i know about HIV. As a gay man, I believe it's my responsibility to know about it. How it you get you care for yourself if you do become infected. But, sitting in that classroom, listening to Carlos talk to these high school kids about HIV, I learned a great many things I hadn't known before.

Not so much about HIV, but about Carlos.

He is such a great communicator, especially with these young people. There was no 'talking down' to them. There was no cutesy ways of speaking. it was blunt, it was direct, it was educational, and, I believe, it made an impact.

He has a way with telling the story, using a house as the metaphor, and wind and rain as HIV. He taught them how to protect themselves from HIV, he taught them to say No, if there was no condom He taught them to realize that, if you do become infected, it isn't a death sentence; it's a condition. One that you can treat with the right medicines and a good doctor and a positive outlook.

He spoke to them in terms they could understand; the hot guy who wants to have sex with you, but he doesn't have a condom; the hot girl.....Just say No. At one point he even talked about blow jobs, which stunned the class. One girl even turned around to her friend, with her hand over her mouth, in shock. But he simply said, "C'mon, people, we all know what a blow job is....."

When Carlos left the veterinary field, and took a job as an HIV counselor, tester, and outreach worker, I was a little shocked. He didn't care much for homeless people, or high school kids, and suddenly, those were his clients and students. I assumed he would stay at the job for a while, and then move on to something else, but he's been at this for three years now, and he has become quite the advocate for the homeless community, the HIV community, and those in need of an education about HIV.

This, coming during Pride, reminded me that I don't need to be proud of being gay. That's kind of like being proud that i have blue-eyes. I was born with both. But there is a pride at living openly and honestly, and rather in-your-face--especially in a place like South Carolina--that is really lovely.

But, for me, the real Pride is now also about Carlos. Proud of what he's done, what he's doing, and how he's done it; proud of the joy and the passion he has for teaching people--of any age, of any race, of any economic or religious background--that we are all the same.

We can all be HIV+, but we should mostly be positive about life.

Carlos, for me, is my Pride.

Hey Teabaggers? You Picked her!

Even though she already appeared in one Presidential Debate, where she announced she was running for President, Michele Bachmann went to Iowa this week to announce again that she wants to be our Crazy-Eyes-In-Chief.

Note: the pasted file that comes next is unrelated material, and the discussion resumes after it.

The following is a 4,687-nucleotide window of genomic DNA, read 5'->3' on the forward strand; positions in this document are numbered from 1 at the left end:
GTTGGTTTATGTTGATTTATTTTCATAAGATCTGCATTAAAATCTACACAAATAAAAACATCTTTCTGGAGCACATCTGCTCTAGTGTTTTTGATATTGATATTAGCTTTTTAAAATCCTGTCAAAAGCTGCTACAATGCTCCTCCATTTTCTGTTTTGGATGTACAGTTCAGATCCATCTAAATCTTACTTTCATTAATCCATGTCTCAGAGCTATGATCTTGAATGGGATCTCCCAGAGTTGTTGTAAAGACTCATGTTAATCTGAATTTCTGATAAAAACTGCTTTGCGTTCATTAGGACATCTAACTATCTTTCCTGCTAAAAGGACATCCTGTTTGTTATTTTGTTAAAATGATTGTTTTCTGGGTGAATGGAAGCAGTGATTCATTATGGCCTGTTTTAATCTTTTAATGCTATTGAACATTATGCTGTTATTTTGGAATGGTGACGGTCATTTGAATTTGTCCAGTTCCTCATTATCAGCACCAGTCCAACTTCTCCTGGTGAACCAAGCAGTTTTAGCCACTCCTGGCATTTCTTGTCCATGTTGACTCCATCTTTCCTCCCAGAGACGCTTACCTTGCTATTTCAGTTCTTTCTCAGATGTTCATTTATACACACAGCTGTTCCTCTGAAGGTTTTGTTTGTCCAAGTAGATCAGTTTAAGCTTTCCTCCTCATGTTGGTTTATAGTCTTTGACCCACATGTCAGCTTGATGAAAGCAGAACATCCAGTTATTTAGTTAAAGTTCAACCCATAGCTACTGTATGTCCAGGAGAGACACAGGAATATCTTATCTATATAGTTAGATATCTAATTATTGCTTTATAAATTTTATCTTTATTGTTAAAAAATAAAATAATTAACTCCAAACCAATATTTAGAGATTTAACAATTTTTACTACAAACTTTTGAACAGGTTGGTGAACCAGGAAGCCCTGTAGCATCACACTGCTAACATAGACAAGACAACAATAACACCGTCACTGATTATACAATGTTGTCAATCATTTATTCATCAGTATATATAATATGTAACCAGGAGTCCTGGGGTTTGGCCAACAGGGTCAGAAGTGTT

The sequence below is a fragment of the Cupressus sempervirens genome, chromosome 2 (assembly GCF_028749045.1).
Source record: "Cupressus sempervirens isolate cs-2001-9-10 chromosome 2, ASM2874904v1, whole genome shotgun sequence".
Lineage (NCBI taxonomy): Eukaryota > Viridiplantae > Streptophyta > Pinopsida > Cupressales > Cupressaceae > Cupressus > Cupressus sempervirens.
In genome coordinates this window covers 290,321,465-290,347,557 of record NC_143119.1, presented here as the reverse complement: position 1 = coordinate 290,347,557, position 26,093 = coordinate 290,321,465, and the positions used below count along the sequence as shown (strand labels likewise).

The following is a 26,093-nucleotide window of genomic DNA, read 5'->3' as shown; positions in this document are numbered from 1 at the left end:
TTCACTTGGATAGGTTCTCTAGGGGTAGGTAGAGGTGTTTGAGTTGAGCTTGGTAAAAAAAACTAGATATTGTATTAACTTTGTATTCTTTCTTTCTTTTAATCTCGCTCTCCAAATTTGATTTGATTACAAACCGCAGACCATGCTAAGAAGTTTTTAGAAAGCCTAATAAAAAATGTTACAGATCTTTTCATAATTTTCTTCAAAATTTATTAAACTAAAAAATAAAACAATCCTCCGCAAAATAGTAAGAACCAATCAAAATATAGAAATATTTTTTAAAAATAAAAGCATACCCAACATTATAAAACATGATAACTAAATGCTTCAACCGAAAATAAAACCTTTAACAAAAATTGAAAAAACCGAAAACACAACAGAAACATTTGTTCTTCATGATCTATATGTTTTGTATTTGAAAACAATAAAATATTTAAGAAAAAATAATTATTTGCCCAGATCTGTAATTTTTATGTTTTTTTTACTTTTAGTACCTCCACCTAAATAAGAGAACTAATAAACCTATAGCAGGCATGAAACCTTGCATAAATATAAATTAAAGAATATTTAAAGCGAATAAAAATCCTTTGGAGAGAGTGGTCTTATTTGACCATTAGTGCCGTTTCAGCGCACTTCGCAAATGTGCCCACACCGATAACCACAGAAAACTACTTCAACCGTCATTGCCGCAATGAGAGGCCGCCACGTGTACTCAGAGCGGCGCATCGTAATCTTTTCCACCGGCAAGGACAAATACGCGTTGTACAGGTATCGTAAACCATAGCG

Now, you may wonder why she's announcing again. Well, no one, except for her faithful wingnut minions, ever believes a word she says because she's known for her tendency to, um, lie, so she says everything twice.....or thrice.

So, there she was in Waterloo, Iowa, you betcha by golly wowing her fans as she announced she would be the next president of these Untied States. And during her announcement, she compared herself to one of the towns most famous residents, John Wayne, saying,  "That's the kind of spirit I have too."

Um, Michele? Honey? John Wayne wasn't from Waterloo. It was John Wayne Gacy, serial killer, to whom you compared yourself. Gacy, who has "that kind of spirit", as Bachmann reminded us, murdered 33 young men and teenage boys in the late 70s.

Oh, Michele.
You're dumb.
And you will never be president of anything.

Monday, June 27, 2011

Marriage Equality Voices

"I can't stop crying. We did it kids."
 — Lady Gaga, on Twitter.

"happy gays r here again !!!!!"
— Rosie O'Donnell, on Twitter.

"I have never been prouder to be a lifelong New Yorker than I am today with the passage of marriage equality."
— Cyndi Lauper, in a statement.

"Time to celebrate!!! Marriage Equality for NYers! Its about... love!"
— Ricky Martin, on Twitter.

"It PASSED! Marriage equality in NY!! Yes!! Progress!! Thank you everyone who worked so hard on this!! A historic night!"
— Neil Patrick Harris, on Twitter--NPH then proceeded to ask David Burtka to marry him in New York.

"I'm thrilled about the news from NY. Marriage equality! Every day we get a little closer. What an amazing feeling."
— Ellen DeGeneres, on Twitter.

"tonight we're all New Yorkers! Straight & gay alike, let's all celebrate marriage (hash)equality. The right side of history!"
— Kathy Griffin, on Twitter.